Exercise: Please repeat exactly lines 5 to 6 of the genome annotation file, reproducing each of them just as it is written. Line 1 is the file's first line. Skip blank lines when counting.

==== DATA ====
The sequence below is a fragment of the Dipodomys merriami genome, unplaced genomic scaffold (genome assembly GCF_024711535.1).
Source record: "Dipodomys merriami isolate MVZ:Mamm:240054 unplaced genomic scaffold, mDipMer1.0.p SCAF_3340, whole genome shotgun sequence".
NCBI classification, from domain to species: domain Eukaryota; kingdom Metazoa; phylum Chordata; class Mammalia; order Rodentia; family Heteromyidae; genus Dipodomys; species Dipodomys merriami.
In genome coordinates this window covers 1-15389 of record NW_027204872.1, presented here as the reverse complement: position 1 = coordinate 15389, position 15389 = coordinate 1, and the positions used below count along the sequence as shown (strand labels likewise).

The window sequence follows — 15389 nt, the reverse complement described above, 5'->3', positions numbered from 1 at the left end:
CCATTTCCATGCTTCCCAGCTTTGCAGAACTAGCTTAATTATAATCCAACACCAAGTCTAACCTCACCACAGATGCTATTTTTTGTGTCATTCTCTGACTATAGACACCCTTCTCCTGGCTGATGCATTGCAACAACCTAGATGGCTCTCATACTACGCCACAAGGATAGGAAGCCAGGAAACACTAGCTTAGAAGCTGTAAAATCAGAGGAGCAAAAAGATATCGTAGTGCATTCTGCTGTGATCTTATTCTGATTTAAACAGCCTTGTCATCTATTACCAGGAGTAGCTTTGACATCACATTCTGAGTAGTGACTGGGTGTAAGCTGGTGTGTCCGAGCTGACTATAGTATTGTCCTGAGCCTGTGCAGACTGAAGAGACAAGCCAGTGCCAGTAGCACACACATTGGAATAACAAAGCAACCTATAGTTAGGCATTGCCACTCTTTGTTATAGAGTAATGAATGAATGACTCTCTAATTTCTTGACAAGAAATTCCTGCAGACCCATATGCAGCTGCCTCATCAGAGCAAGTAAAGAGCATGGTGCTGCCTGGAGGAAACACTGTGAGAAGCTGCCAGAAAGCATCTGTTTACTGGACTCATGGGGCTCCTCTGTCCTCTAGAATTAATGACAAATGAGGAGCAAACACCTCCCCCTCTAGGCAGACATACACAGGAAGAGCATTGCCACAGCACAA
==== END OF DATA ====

The window sequence follows — 15389 nt, the reverse complement described above, 5'->3', positions numbered from 1 at the left end:
CCATTTCCATGCTTCCCAGCTTTGCAGAACTAGCTTAATTATAATCCAACACCAAGTCTAACCTCACCACAGATGCTATTTTTTGTGTCATTCTCTGACTATAGACACCCTTCTCCTGGCTGATGCATTGCAACAACCTAGATGGCTCTCATACTACGCCACAAGGATAGGAAGCCAGGAAACACTAGCTTAGAAGCTGTAAAATCAGAGGAGCAAAAAGATATCGTAGTGCATTCTGCTGTGATCTTATTCTGATTTAAACAGCCTTGTCATCTATTACCAGGAGTAGCTTTGACATCACATTCTGAGTAGTGACTGGGTGTAAGCTGGTGTGTCCGAGCTGACTATAGTATTGTCCTGAGCCTGTGCAGACTGAAGAGACAAGCCAGTGCCAGTAGCACACACATTGGAATAACAAAGCAACCTATAGTTAGGCATTGCCACTCTTTGTTATAGAGTAATGAATGAATGACTCTCTAATTTCTTGACAAGAAATTCCTGCAGACCCATATGCAGCTGCCTCATCAGAGCAAGTAAAGAGCATGGTGCTGCCTGGAGGAAACACTGTGAGAAGCTGCCAGAAAGCATCTGTTTACTGGACTCATGGGGCTCCTCTGTCCTCTAGAATTAATGACAAATGAGGAGCAAACACCTCCCCCTCTAGGCAGACATACACAGGAAGAGCATTGCCACAGCACAA